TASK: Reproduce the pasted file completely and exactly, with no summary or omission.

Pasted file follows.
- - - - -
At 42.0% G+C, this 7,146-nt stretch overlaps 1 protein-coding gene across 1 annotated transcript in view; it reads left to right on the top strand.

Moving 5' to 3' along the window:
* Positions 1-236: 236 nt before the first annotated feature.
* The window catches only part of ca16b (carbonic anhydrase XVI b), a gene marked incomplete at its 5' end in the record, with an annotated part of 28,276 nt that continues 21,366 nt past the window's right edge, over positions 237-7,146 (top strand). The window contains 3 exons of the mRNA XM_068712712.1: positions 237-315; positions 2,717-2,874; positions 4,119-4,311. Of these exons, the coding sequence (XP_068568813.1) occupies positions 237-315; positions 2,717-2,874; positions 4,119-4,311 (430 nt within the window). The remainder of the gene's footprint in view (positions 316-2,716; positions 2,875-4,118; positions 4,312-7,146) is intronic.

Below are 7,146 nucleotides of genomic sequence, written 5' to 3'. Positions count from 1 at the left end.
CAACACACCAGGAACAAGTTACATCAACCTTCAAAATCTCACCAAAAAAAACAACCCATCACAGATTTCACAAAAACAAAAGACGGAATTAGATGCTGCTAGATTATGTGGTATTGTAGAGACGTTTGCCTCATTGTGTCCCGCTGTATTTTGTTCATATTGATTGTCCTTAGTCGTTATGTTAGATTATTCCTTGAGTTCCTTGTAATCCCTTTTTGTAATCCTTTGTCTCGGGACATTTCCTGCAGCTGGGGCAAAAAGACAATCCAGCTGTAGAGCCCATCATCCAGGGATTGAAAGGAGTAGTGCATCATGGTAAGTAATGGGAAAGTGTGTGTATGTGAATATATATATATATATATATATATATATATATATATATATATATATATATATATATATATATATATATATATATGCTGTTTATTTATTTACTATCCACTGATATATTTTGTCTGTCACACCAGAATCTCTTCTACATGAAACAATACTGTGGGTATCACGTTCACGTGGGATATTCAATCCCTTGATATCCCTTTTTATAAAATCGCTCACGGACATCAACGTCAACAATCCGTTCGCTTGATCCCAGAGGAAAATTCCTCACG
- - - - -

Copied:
At 42.0% G+C, this 7,146-nt stretch overlaps 1 protein-coding gene across 1 annotated transcript in view; it reads left to right on the top strand.

Moving 5' to 3' along the window:
* Positions 1-236: 236 nt before the first annotated feature.
* The window catches only part of ca16b (carbonic anhydrase XVI b), a gene marked incomplete at its 5' end in the record, with an annotated part of 28,276 nt that continues 21,366 nt past the window's right edge, over positions 237-7,146 (top strand). The window contains 3 exons of the mRNA XM_068712712.1: positions 237-315; positions 2,717-2,874; positions 4,119-4,311. Of these exons, the coding sequence (XP_068568813.1) occupies positions 237-315; positions 2,717-2,874; positions 4,119-4,311 (430 nt within the window). The remainder of the gene's footprint in view (positions 316-2,716; positions 2,875-4,118; positions 4,312-7,146) is intronic.

Below are 7,146 nucleotides of genomic sequence, written 5' to 3'. Positions count from 1 at the left end.
CAACACACCAGGAACAAGTTACATCAACCTTCAAAATCTCACCAAAAAAAACAACCCATCACAGATTTCACAAAAACAAAAGACGGAATTAGATGCTGCTAGATTATGTGGTATTGTAGAGACGTTTGCCTCATTGTGTCCCGCTGTATTTTGTTCATATTGATTGTCCTTAGTCGTTATGTTAGATTATTCCTTGAGTTCCTTGTAATCCCTTTTTGTAATCCTTTGTCTCGGGACATTTCCTGCAGCTGGGGCAAAAAGACAATCCAGCTGTAGAGCCCATCATCCAGGGATTGAAAGGAGTAGTGCATCATGGTAAGTAATGGGAAAGTGTGTGTATGTGAATATATATATATATATATATATATATATATATATATATATATATATATATATATATATATATATATATATATATGCTGTTTATTTATTTACTATCCACTGATATATTTTGTCTGTCACACCAGAATCTCTTCTACATGAAACAATACTGTGGGTATCACGTTCACGTGGGATATTCAATCCCTTGATATCCCTTTTTATAAAATCGCTCACGGACATCAACGTCAACAATCCGTTCGCTTGATCCCAGAGGAAAATTCCTCACG